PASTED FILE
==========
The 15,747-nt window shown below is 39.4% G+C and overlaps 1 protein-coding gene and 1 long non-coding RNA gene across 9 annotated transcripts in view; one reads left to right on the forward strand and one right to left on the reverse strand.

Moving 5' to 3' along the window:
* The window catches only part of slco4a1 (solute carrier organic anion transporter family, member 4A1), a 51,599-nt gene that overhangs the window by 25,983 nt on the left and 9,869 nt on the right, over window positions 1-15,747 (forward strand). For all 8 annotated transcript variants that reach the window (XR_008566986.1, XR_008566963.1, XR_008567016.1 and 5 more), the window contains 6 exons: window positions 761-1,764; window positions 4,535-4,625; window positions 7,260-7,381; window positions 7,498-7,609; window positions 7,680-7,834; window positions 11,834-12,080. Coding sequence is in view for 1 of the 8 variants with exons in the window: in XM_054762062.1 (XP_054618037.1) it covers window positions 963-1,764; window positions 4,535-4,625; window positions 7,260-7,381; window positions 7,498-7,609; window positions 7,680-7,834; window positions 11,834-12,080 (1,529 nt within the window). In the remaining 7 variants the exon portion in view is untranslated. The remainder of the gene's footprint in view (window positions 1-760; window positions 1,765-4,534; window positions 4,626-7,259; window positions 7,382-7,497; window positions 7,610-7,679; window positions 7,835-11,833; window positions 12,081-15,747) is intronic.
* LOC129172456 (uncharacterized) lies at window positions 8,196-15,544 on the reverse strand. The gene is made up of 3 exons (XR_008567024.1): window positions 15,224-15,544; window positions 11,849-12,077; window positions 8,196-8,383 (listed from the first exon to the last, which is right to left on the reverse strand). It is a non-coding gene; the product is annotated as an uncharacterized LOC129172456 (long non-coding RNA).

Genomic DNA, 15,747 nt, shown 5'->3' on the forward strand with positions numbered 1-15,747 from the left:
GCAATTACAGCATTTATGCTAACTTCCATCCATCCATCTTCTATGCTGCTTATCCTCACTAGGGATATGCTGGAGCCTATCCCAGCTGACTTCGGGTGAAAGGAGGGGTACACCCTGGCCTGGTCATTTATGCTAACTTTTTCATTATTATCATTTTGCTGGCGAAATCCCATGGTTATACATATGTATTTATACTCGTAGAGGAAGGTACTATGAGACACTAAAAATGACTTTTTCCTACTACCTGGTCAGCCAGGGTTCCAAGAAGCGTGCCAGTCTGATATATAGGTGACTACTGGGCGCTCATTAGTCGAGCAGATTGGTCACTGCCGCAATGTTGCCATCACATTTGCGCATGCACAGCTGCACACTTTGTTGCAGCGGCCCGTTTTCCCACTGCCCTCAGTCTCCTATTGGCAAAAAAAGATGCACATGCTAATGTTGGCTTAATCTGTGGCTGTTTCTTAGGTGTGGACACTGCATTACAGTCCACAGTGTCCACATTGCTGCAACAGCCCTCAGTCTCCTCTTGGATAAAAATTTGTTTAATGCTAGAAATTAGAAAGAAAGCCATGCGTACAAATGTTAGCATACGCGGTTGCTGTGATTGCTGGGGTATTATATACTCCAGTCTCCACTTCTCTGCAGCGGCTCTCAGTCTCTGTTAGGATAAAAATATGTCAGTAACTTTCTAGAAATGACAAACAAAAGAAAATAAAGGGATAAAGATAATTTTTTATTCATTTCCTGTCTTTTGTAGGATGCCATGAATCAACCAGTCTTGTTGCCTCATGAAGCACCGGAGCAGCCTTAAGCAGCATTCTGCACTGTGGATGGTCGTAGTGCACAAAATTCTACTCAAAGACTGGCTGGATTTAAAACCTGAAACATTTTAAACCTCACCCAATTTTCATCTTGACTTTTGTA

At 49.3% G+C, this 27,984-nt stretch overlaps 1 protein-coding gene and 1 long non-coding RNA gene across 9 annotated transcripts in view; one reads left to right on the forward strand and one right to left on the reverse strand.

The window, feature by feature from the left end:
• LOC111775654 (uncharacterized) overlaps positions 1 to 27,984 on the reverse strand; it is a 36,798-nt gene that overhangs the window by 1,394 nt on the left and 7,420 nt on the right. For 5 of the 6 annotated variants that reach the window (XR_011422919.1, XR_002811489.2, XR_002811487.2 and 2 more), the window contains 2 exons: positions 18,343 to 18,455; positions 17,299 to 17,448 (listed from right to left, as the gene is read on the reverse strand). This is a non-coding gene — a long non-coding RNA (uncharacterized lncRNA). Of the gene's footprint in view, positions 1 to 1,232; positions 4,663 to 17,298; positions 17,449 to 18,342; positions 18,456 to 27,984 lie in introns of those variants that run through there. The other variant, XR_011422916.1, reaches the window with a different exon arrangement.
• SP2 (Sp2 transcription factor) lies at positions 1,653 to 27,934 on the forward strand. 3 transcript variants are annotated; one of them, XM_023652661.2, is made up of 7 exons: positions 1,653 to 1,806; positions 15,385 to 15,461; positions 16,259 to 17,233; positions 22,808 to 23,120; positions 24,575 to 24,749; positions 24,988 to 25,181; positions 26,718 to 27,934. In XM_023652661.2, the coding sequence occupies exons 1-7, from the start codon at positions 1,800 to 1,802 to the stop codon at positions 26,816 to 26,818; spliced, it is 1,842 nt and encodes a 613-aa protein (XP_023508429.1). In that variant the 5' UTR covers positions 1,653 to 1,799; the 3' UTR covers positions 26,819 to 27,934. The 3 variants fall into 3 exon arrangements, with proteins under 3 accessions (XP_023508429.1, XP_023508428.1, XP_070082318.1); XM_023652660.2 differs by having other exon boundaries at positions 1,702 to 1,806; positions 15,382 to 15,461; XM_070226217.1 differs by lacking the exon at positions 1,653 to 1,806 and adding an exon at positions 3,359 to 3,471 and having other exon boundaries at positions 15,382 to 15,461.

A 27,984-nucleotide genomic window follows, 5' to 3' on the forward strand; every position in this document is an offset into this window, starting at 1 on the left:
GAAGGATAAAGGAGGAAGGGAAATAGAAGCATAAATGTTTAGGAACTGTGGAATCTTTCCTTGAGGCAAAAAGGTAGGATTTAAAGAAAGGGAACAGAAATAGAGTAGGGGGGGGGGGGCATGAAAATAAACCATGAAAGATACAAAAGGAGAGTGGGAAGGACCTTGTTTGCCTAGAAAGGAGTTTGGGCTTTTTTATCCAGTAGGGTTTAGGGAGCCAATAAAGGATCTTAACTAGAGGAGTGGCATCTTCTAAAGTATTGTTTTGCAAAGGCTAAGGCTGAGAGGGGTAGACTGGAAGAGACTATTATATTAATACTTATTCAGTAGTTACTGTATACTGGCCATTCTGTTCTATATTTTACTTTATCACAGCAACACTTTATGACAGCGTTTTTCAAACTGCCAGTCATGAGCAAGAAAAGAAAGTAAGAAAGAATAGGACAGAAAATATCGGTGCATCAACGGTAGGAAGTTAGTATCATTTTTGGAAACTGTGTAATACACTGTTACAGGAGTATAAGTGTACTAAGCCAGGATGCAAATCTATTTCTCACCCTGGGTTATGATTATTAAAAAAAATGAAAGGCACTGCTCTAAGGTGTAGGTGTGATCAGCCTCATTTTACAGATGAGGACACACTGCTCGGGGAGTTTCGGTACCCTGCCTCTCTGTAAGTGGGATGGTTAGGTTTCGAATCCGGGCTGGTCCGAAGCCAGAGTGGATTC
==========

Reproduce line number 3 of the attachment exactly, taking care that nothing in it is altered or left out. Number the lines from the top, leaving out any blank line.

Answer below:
* The window catches only part of slco4a1 (solute carrier organic anion transporter family, member 4A1), a 51,599-nt gene that overhangs the window by 25,983 nt on the left and 9,869 nt on the right, over window positions 1-15,747 (forward strand). For all 8 annotated transcript variants that reach the window (XR_008566986.1, XR_008566963.1, XR_008567016.1 and 5 more), the window contains 6 exons: window positions 761-1,764; window positions 4,535-4,625; window positions 7,260-7,381; window positions 7,498-7,609; window positions 7,680-7,834; window positions 11,834-12,080. Coding sequence is in view for 1 of the 8 variants with exons in the window: in XM_054762062.1 (XP_054618037.1) it covers window positions 963-1,764; window positions 4,535-4,625; window positions 7,260-7,381; window positions 7,498-7,609; window positions 7,680-7,834; window positions 11,834-12,080 (1,529 nt within the window). In the remaining 7 variants the exon portion in view is untranslated. The remainder of the gene's footprint in view (window positions 1-760; window positions 1,765-4,534; window positions 4,626-7,259; window positions 7,382-7,497; window positions 7,610-7,679; window positions 7,835-11,833; window positions 12,081-15,747) is intronic.